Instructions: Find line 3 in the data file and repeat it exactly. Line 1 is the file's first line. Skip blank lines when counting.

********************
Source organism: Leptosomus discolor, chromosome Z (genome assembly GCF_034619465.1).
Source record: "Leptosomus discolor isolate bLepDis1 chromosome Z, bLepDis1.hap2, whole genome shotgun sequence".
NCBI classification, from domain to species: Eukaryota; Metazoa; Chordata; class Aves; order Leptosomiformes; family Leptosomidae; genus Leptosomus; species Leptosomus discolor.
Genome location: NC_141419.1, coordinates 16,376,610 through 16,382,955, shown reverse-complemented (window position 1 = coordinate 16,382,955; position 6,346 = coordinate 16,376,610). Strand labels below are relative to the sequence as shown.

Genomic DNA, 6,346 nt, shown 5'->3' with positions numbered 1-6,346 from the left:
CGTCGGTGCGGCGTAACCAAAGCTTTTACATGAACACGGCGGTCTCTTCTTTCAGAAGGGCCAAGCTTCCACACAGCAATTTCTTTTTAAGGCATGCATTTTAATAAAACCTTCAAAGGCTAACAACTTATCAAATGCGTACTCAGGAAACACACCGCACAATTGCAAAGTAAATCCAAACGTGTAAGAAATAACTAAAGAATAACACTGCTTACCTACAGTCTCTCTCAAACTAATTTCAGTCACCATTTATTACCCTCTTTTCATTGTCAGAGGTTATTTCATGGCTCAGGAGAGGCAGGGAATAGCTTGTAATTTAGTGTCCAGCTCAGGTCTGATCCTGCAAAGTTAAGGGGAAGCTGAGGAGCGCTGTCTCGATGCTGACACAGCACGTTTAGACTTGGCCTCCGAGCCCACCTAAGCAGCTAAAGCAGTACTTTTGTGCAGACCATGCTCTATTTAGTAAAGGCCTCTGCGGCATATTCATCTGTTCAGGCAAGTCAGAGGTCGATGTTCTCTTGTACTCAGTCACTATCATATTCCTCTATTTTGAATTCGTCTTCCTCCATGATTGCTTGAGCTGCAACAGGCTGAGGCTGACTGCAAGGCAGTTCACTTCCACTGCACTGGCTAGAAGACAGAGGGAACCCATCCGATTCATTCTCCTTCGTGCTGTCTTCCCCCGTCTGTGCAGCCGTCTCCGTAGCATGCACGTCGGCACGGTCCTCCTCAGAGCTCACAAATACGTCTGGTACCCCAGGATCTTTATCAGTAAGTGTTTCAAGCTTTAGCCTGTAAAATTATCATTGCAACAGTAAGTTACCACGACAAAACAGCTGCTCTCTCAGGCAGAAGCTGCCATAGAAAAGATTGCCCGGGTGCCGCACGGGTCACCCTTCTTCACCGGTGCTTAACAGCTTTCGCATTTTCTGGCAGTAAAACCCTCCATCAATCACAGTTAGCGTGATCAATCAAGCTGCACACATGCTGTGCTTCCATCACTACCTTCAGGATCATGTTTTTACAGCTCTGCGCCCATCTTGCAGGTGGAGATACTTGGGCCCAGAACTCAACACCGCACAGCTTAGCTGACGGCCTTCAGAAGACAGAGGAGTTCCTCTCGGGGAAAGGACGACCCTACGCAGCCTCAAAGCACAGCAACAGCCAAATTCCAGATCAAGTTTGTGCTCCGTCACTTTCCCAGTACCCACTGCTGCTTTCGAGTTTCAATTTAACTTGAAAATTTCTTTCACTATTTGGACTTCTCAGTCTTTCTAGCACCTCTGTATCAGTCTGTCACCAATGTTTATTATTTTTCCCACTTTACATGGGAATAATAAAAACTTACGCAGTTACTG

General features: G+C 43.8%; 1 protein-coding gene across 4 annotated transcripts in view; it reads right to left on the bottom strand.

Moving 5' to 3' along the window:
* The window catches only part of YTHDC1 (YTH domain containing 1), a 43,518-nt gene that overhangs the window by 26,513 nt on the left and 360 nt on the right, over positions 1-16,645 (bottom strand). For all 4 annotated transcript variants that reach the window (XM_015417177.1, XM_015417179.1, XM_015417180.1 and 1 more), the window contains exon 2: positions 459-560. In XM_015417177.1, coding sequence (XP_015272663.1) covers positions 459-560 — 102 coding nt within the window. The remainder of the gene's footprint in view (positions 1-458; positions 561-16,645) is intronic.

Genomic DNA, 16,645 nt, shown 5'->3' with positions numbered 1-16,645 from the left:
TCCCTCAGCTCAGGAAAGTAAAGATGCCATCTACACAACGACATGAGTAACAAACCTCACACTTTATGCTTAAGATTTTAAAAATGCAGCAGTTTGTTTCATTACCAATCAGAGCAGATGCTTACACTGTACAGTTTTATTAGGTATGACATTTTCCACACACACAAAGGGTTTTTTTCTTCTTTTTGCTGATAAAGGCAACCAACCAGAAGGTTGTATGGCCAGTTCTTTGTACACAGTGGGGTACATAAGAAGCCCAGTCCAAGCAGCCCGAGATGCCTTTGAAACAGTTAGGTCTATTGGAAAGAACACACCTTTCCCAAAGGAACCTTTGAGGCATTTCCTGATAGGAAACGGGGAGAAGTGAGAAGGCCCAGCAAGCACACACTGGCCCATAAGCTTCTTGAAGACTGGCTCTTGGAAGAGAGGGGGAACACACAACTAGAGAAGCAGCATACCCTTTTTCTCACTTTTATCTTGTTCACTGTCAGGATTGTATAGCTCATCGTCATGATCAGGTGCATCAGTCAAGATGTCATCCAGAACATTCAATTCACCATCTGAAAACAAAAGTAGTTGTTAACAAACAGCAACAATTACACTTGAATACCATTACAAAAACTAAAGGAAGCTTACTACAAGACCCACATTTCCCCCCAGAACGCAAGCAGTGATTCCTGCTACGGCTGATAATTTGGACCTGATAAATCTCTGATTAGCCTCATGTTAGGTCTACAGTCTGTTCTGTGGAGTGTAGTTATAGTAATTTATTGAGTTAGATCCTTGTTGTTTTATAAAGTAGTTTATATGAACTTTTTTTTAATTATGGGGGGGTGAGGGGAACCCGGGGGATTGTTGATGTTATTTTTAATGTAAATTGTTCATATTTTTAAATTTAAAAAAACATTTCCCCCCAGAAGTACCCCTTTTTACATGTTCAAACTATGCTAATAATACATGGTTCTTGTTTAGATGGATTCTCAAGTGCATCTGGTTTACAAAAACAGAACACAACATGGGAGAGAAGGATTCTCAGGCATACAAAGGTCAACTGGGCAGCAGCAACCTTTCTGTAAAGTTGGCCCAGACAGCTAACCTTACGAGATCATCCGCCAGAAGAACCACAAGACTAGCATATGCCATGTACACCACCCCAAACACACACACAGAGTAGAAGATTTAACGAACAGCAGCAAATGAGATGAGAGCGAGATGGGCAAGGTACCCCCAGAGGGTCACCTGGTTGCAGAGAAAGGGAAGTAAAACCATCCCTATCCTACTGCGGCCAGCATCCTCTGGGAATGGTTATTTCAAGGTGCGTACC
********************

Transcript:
NCBI classification, from domain to species: Eukaryota; Metazoa; Chordata; class Aves; order Leptosomiformes; family Leptosomidae; genus Leptosomus; species Leptosomus discolor.